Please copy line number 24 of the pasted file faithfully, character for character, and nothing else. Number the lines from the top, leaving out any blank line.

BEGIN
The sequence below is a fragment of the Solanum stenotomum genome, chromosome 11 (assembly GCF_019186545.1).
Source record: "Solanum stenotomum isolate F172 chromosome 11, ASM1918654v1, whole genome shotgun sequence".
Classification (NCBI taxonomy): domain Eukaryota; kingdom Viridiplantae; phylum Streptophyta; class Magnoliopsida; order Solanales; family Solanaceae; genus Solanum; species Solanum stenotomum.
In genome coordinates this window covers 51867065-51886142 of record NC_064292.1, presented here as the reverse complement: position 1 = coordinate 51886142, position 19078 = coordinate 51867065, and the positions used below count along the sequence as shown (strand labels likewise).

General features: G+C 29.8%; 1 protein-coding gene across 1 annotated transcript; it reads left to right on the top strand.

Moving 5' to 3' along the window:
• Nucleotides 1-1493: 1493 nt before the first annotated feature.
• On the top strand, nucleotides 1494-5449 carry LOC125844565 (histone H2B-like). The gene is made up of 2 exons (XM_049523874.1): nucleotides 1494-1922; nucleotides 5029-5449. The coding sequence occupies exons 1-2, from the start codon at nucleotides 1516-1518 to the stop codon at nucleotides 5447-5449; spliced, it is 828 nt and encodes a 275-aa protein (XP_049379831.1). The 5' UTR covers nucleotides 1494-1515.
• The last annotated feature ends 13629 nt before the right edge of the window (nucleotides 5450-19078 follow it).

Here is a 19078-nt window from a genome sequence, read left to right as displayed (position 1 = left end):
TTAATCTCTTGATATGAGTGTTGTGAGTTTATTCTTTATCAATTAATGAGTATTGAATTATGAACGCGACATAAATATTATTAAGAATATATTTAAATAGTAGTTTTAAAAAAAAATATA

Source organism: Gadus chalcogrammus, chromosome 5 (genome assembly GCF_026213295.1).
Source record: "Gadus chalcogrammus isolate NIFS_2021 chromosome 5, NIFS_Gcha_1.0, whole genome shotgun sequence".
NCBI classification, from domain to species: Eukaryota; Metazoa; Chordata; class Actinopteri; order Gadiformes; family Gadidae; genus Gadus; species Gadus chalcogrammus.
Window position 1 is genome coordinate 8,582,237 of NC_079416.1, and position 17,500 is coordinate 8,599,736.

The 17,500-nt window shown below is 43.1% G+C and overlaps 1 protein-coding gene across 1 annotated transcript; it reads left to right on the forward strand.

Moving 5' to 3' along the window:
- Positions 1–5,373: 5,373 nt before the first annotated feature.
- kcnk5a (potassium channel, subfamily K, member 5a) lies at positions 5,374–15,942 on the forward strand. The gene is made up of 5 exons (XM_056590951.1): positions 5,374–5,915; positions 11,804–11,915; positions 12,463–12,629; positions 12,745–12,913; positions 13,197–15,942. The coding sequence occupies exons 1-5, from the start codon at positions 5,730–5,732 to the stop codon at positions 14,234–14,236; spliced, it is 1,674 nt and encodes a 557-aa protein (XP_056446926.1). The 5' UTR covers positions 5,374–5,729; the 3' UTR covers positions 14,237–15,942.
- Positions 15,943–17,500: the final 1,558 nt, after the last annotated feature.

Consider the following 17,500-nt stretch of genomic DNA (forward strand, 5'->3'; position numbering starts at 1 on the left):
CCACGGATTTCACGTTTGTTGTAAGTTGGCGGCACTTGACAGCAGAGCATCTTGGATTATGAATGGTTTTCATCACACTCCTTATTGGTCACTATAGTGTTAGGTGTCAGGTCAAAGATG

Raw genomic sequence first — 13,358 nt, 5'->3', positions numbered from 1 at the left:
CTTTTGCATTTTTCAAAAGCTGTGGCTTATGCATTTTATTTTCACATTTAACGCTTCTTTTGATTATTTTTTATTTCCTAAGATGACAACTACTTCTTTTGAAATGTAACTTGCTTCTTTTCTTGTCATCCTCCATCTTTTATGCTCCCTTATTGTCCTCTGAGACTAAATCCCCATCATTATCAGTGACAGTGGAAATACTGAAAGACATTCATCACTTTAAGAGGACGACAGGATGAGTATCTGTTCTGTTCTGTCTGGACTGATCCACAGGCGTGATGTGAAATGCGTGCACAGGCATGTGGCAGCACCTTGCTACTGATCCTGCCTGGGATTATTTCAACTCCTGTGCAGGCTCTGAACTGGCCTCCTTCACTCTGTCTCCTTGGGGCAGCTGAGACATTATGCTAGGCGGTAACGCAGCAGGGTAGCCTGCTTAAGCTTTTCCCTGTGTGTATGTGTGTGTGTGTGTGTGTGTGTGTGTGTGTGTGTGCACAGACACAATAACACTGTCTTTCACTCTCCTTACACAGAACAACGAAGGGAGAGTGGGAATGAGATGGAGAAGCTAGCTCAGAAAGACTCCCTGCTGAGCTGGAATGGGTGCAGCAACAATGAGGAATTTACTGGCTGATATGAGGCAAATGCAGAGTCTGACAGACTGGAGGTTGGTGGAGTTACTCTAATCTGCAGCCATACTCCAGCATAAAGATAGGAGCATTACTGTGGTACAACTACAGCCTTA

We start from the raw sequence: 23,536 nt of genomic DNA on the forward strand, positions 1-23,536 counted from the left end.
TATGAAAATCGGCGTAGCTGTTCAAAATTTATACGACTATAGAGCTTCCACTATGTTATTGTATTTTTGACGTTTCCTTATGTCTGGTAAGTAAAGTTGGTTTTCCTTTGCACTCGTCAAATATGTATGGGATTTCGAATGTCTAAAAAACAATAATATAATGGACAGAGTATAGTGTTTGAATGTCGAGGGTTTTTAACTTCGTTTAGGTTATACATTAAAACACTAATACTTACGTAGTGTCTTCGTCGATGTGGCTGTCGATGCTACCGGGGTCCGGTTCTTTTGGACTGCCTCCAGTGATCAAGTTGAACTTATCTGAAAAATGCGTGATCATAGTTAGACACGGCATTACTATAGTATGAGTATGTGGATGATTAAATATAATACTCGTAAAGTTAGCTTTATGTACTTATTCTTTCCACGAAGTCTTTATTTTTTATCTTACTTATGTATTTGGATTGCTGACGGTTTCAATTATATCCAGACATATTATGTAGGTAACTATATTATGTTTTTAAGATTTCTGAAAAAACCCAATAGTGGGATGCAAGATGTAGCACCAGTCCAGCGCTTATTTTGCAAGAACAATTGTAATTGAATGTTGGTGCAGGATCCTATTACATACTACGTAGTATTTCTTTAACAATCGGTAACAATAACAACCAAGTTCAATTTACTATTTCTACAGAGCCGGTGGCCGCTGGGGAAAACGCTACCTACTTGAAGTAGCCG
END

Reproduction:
CTTTTGCATTTTTCAAAAGCTGTGGCTTATGCATTTTATTTTCACATTTAACGCTTCTTTTGATTATTTTTTATTTCCTAAGATGACAACTACTTCTTTTGAAATGTAACTTGCTTCTTTTCTTGTCATCCTCCATCTTTTATGCTCCCTTATTGTCCTCTGAGACTAAATCCCCATCATTATCAGTGACAGTGGAAATACTGAAAGACATTCATCACTTTAAGAGGACGACAGGATGAGTATCTGTTCTGTTCTGTCTGGACTGATCCACAGGCGTGATGTGAAATGCGTGCACAGGCATGTGGCAGCACCTTGCTACTGATCCTGCCTGGGATTATTTCAACTCCTGTGCAGGCTCTGAACTGGCCTCCTTCACTCTGTCTCCTTGGGGCAGCTGAGACATTATGCTAGGCGGTAACGCAGCAGGGTAGCCTGCTTAAGCTTTTCCCTGTGTGTATGTGTGTGTGTGTGTGTGTGTGTGTGTGTGTGTGTGCACAGACACAATAACACTGTCTTTCACTCTCCTTACACAGAACAACGAAGGGAGAGTGGGAATGAGATGGAGAAGCTAGCTCAGAAAGACTCCCTGCTGAGCTGGAATGGGTGCAGCAACAATGAGGAATTTACTGGCTGATATGAGGCAAATGCAGAGTCTGACAGACTGGAGGTTGGTGGAGTTACTCTAATCTGCAGCCATACTCCAGCATAAAGATAGGAGCATTACTGTGGTACAACTACAGCCTTA